By Jaime Weinman - Saturday, March 23, 2013 - 0 Comments
Fights, werewolves, a heroine whose power is sexiness: no wonder Lost Girl is a hit
Here’s one kind of television that Canadians may be doing better than Americans: titillating fantasy with lots of fights, stylized sets and people in monster makeup. The show that offers this kind of wildness is Lost Girl, the story of a beautiful succubus (Anna Silk) solving supernatural mysteries that is completing its third season on Showcase and has just been picked up for a fourth. It’s been one of the Canadian channel’s highest-rated shows since it began in 2010, consistently winning its time slot on the Syfy network in the U.S. And instead of a serious genre show, it’s what writer and current showrunner Emily Andras calls “a world of mermaids and werewolves and sex manatees.”
Executive producer Jay Firestone says he started developing the show several years ago when friends pointed out that TV had nothing like Buffy the Vampire Slayer anymore. When he set out with writer-creator Michelle Lovretta to change that, he found that a lot of networks thought the idea of a girl-power fantasy show was “old news. I got one network executive telling me the show was too much like Witchblade, a show that didn’t last.”
Networks wouldn’t have been so dismissive of this kind of show in the ’90s, when the first-run syndication market and a proliferation of cable networks created a demand for low-budget action shows that made up with humour what they lacked in money: Buffy and Xena: Warrior Princess were two of the most popular. But in today’s TV world, science fiction tends to be quite dark and serious, like Battlestar Galactica. “A lot of incredible genre stuff is quite earnest right now,” Andras says, and even shows that could be campy, like The Walking Dead or Game of Thrones, are basically solemn.
By Jaime Weinman - Friday, March 22, 2013 at 5:07 PM - 0 Comments
In some ways, Matt Seitz’s review of David Mamet’s Phil Spector (premiering Sunday on HBO) says a lot of what I was going to say. And this article from the L.A. Times has given us a look at Mamet’s distortions of fact, not to mention his reduction of Lana Clarkson to nearly a non-person, in his attempt to argue that Spector was railroaded. I’m still going to try and find some words for it. Lurking somewhere in this basically unsatisfying movie, there’s a potentially interesting two-character play; nearly all the best scenes are set in Phil Spector’s house, and feature Al Pacino ranting and raving while Helen Mirren, as Linda Kenney Baden, tries to bring him down to earth. It’s not the freshest Mamet dialogue, and the tension that should develop between the actors isn’t really there. But it works all right as a series of sketches with Pacino as the comic and Mirren as the straight woman, though even in these scenes you feel like the deck is being stacked in favour of Spector: he may be crazy, but he’s the only person in the movie who’s having any fun, so how can we not root for him?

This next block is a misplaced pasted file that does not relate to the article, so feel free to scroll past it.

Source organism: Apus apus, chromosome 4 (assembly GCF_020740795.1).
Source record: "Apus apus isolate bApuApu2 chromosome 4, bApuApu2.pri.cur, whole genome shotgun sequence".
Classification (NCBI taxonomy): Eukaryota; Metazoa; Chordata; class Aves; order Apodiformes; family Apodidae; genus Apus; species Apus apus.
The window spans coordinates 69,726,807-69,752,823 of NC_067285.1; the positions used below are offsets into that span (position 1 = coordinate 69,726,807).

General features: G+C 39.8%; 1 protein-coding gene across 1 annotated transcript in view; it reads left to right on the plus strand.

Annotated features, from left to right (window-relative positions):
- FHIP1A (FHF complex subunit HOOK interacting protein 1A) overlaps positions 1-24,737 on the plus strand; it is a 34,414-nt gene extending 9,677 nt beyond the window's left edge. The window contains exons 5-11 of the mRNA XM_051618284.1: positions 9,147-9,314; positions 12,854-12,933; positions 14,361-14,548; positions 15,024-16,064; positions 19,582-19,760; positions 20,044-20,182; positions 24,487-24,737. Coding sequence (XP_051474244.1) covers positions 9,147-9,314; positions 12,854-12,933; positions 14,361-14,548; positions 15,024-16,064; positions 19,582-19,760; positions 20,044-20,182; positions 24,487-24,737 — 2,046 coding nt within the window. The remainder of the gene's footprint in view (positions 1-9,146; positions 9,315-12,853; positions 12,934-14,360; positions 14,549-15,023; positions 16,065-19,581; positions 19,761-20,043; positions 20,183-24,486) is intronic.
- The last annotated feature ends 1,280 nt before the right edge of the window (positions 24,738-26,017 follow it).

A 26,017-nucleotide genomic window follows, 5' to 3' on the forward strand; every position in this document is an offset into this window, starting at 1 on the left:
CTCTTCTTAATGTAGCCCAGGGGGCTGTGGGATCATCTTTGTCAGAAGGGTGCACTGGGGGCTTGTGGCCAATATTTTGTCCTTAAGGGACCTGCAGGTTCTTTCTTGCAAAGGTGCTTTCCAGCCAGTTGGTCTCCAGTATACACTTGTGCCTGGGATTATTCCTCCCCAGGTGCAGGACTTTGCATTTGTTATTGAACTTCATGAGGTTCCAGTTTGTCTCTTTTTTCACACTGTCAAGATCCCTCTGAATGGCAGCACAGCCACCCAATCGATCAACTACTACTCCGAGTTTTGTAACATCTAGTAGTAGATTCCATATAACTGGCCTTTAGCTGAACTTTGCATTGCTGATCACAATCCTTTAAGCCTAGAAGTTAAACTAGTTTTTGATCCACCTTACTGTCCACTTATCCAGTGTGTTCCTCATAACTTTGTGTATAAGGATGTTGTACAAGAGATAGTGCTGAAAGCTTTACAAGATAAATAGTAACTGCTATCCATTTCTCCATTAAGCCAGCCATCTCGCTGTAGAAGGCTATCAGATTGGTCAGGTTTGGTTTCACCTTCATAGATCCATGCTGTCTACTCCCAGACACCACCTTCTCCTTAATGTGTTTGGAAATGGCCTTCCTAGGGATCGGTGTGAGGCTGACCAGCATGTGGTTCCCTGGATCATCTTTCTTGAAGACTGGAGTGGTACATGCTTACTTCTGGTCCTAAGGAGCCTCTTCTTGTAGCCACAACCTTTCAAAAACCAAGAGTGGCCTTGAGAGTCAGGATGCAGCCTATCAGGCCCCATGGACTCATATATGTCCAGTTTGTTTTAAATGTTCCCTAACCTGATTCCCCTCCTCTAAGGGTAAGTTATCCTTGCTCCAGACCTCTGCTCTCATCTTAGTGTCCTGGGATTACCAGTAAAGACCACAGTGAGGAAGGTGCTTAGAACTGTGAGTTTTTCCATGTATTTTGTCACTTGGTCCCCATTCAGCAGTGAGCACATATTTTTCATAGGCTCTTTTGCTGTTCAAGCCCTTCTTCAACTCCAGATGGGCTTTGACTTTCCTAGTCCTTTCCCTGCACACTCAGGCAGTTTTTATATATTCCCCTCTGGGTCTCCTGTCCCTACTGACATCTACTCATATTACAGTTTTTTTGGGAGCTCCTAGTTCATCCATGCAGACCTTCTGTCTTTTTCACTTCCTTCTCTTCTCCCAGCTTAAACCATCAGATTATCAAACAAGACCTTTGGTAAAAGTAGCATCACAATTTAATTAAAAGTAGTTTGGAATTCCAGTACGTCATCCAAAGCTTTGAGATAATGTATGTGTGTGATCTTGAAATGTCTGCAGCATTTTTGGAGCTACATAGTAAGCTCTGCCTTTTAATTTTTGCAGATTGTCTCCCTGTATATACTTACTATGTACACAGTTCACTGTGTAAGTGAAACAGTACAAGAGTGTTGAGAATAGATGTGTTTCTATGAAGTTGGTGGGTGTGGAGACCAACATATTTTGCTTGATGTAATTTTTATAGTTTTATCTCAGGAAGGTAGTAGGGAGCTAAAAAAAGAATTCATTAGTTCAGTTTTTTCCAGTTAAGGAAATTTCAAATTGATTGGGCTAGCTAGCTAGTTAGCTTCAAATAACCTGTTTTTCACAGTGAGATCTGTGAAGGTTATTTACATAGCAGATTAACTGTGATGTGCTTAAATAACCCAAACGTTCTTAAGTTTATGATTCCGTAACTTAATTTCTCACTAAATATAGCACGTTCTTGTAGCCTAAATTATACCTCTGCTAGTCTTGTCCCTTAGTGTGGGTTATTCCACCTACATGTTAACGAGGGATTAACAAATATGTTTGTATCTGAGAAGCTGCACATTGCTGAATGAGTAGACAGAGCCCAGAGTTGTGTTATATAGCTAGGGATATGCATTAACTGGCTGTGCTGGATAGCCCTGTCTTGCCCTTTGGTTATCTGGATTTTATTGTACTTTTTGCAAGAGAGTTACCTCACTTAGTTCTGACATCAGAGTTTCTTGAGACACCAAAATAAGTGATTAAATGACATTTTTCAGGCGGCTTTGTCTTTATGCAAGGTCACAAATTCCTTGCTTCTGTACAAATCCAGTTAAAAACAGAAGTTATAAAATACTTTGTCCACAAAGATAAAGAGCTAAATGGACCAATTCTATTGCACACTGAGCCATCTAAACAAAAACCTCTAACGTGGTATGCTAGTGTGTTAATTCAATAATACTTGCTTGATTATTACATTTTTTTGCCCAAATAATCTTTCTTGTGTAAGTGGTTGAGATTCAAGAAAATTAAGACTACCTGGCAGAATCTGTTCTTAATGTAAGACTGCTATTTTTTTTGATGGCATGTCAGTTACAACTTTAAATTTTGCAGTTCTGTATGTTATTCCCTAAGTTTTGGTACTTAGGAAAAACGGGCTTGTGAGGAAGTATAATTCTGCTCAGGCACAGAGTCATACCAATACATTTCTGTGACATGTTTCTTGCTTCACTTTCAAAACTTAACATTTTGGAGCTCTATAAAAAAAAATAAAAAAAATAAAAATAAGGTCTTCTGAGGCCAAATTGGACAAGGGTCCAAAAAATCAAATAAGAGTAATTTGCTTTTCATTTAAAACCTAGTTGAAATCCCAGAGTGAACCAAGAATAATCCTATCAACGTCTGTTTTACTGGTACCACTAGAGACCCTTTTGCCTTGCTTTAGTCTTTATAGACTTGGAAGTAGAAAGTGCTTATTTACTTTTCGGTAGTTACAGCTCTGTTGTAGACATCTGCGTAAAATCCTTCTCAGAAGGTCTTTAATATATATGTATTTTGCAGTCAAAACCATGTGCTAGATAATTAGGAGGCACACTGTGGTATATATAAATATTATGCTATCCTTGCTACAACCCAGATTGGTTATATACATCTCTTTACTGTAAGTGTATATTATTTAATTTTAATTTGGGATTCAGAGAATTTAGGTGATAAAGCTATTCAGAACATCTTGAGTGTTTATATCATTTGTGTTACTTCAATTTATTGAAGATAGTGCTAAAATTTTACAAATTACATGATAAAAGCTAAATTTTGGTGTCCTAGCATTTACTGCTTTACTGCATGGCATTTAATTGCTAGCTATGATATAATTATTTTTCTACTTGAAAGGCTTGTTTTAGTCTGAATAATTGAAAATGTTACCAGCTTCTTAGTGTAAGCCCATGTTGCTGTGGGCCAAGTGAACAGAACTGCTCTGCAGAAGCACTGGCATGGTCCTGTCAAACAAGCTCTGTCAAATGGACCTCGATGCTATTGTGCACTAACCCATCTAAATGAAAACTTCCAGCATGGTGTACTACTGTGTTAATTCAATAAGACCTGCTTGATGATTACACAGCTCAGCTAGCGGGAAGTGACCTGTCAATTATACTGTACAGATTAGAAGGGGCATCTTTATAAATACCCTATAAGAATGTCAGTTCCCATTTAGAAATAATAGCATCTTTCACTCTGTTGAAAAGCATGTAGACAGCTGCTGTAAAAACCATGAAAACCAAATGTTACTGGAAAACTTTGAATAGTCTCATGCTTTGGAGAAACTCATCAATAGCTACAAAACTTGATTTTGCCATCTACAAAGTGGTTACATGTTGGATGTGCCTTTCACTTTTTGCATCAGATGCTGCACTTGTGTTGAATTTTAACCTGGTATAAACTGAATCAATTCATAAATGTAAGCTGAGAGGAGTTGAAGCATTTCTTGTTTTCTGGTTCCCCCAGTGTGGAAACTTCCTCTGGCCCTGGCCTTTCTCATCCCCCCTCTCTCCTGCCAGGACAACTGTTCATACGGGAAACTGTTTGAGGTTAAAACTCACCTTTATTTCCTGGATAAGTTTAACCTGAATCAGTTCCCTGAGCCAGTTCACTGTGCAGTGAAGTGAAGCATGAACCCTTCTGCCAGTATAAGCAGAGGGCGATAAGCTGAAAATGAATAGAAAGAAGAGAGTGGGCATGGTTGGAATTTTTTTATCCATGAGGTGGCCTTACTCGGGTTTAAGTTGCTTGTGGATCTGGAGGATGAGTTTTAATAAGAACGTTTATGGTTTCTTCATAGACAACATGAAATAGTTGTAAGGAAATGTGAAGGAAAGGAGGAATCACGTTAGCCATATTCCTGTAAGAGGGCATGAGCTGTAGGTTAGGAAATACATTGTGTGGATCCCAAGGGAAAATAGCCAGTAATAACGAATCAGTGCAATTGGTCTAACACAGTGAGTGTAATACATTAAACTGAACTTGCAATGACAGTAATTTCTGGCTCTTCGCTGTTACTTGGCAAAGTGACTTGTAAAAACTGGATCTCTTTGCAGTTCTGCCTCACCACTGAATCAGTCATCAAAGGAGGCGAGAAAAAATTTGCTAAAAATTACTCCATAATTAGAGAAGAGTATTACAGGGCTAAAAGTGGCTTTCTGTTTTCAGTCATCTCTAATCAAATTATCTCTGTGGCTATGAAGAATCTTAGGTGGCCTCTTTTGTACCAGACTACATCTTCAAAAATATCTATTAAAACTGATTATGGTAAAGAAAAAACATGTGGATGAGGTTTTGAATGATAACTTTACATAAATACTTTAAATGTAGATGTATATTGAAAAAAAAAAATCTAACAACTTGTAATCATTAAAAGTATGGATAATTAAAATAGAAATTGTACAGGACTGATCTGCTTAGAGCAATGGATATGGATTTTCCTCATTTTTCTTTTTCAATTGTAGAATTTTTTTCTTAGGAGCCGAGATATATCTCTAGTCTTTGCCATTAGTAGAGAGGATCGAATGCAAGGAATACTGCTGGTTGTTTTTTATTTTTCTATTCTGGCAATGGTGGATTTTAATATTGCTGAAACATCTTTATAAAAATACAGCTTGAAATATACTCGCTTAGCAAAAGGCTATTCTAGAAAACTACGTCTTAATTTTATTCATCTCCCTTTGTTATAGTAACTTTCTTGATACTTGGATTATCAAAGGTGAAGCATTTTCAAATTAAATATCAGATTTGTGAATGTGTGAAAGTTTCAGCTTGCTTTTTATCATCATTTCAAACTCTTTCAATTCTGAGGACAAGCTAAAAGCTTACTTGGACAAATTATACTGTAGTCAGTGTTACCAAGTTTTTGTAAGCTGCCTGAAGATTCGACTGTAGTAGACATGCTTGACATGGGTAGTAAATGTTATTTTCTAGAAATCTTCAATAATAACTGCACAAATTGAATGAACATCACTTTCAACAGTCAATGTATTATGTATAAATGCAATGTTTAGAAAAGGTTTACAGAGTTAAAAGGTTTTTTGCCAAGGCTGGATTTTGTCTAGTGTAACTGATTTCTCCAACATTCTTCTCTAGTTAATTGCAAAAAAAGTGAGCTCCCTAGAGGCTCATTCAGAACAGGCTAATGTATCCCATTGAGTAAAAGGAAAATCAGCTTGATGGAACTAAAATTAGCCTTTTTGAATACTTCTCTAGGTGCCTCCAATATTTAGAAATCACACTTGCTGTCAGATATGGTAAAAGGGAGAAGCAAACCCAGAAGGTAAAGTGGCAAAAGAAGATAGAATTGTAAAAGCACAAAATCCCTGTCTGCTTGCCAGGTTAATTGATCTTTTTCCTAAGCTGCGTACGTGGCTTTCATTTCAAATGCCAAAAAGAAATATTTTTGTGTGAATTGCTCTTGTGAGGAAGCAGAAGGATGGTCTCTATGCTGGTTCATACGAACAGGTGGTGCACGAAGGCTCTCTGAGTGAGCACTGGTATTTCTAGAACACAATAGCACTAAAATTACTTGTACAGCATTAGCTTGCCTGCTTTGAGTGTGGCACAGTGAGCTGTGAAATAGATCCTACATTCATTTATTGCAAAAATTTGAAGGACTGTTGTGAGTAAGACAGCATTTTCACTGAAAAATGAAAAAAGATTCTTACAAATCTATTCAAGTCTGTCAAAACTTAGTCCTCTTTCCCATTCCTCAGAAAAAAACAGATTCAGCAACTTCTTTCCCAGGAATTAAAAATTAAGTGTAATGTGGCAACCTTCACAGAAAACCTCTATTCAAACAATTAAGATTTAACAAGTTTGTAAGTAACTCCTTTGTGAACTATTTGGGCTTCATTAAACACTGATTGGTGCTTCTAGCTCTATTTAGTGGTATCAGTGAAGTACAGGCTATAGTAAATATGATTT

But this is not a play, it’s a 90-minute TV movie, and so we get a law procedural on top of the two-character play. Lots of discussion about guns and bullets and plastic dummies and putting people on the Continue…
By Jaime Weinman - Thursday, March 21, 2013 at 11:38 AM - 0 Comments
You don’t know how much fun it is to see the Tonight Show wars starting up again. I know that it’s a legacy franchise that is more talked about than watched – remember back in 2010, when so many Conan supporters never watched him until they knew he was leaving – but the position of Tonight host still carries a certain prestige and recognition, and nothing gets people more interested in TV inside-baseball stuff. The best part is, once people start leaking Tonight rumours to the press, more and more rumours are sure to follow; it’s a snowball effect. So the earlier leaks about a plan to replace Jay Leno with Jimmy Fallon in 2014 were followed by yesterday’s Bill Carter article, where his sources tell him that Fallon is going to move The Tonight Show back to New York for the first time since the early years of Johnny Carson.
The leak is, in part, meant to demonstrate the depth of commitment NBC has to the move: if they’re working on a new studio in New York, as Carter is informed, then they must really mean business – though on the other hand, they built a big new studio for Conan O’Brien, and look how that turned out. Still, the one thing about moving the show to New York is that it would permanently divorce it from the Leno years, in a way that didn’t happen when O’Brien moved from New York to Los Angeles. Leno is famous for disliking New York (Carter’s sources have claimed that he thinks of New York as Letterman’s town, and hasn’t been able to perform at his best there since the days when he was on the Letterman show). You could cynically say that Fallon has to stay in New York to prevent Leno from following him there. Also, staying in New York might enable Lorne Michaels, Fallon’s patron, mentor and producer, to have more of an active role in the new show; Michaels was not allowed to produce O’Brien’s Tonight Show.